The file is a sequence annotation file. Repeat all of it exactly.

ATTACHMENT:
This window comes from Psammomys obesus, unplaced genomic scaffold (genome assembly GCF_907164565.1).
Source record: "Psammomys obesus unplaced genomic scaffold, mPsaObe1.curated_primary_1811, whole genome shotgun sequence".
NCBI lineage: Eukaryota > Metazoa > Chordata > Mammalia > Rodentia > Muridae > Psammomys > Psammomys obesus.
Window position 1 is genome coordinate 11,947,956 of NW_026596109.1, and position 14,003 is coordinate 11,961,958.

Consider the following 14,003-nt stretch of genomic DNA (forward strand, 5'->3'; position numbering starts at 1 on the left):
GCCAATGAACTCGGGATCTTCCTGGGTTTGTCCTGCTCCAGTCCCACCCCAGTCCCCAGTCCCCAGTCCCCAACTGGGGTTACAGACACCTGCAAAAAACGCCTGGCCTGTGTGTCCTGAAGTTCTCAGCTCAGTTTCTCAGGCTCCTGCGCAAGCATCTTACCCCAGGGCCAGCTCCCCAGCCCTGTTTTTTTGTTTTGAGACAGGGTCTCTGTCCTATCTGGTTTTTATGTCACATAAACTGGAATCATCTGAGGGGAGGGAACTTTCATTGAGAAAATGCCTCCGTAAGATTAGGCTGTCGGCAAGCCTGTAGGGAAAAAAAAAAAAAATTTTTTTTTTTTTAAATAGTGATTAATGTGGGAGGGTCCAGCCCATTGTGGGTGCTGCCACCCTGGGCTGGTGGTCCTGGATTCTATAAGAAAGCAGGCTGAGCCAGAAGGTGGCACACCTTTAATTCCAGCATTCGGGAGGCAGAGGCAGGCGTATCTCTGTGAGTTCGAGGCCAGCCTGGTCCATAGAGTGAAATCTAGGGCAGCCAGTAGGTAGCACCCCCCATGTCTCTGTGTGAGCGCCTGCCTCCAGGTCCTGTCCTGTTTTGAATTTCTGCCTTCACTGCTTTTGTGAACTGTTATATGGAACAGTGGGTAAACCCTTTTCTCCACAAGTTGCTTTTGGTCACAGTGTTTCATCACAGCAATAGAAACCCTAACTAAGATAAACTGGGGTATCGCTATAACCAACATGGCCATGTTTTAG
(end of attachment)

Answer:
This window comes from Psammomys obesus, unplaced genomic scaffold (genome assembly GCF_907164565.1).
Source record: "Psammomys obesus unplaced genomic scaffold, mPsaObe1.curated_primary_1811, whole genome shotgun sequence".
NCBI lineage: Eukaryota > Metazoa > Chordata > Mammalia > Rodentia > Muridae > Psammomys > Psammomys obesus.
Window position 1 is genome coordinate 11,947,956 of NW_026596109.1, and position 14,003 is coordinate 11,961,958.

Consider the following 14,003-nt stretch of genomic DNA (forward strand, 5'->3'; position numbering starts at 1 on the left):
GCCAATGAACTCGGGATCTTCCTGGGTTTGTCCTGCTCCAGTCCCACCCCAGTCCCCAGTCCCCAGTCCCCAACTGGGGTTACAGACACCTGCAAAAAACGCCTGGCCTGTGTGTCCTGAAGTTCTCAGCTCAGTTTCTCAGGCTCCTGCGCAAGCATCTTACCCCAGGGCCAGCTCCCCAGCCCTGTTTTTTTGTTTTGAGACAGGGTCTCTGTCCTATCTGGTTTTTATGTCACATAAACTGGAATCATCTGAGGGGAGGGAACTTTCATTGAGAAAATGCCTCCGTAAGATTAGGCTGTCGGCAAGCCTGTAGGGAAAAAAAAAAAAAATTTTTTTTTTTTTAAATAGTGATTAATGTGGGAGGGTCCAGCCCATTGTGGGTGCTGCCACCCTGGGCTGGTGGTCCTGGATTCTATAAGAAAGCAGGCTGAGCCAGAAGGTGGCACACCTTTAATTCCAGCATTCGGGAGGCAGAGGCAGGCGTATCTCTGTGAGTTCGAGGCCAGCCTGGTCCATAGAGTGAAATCTAGGGCAGCCAGTAGGTAGCACCCCCCATGTCTCTGTGTGAGCGCCTGCCTCCAGGTCCTGTCCTGTTTTGAATTTCTGCCTTCACTGCTTTTGTGAACTGTTATATGGAACAGTGGGTAAACCCTTTTCTCCACAAGTTGCTTTTGGTCACAGTGTTTCATCACAGCAATAGAAACCCTAACTAAGATAAACTGGGGTATCGCTATAACCAACATGGCCATGTTTTAG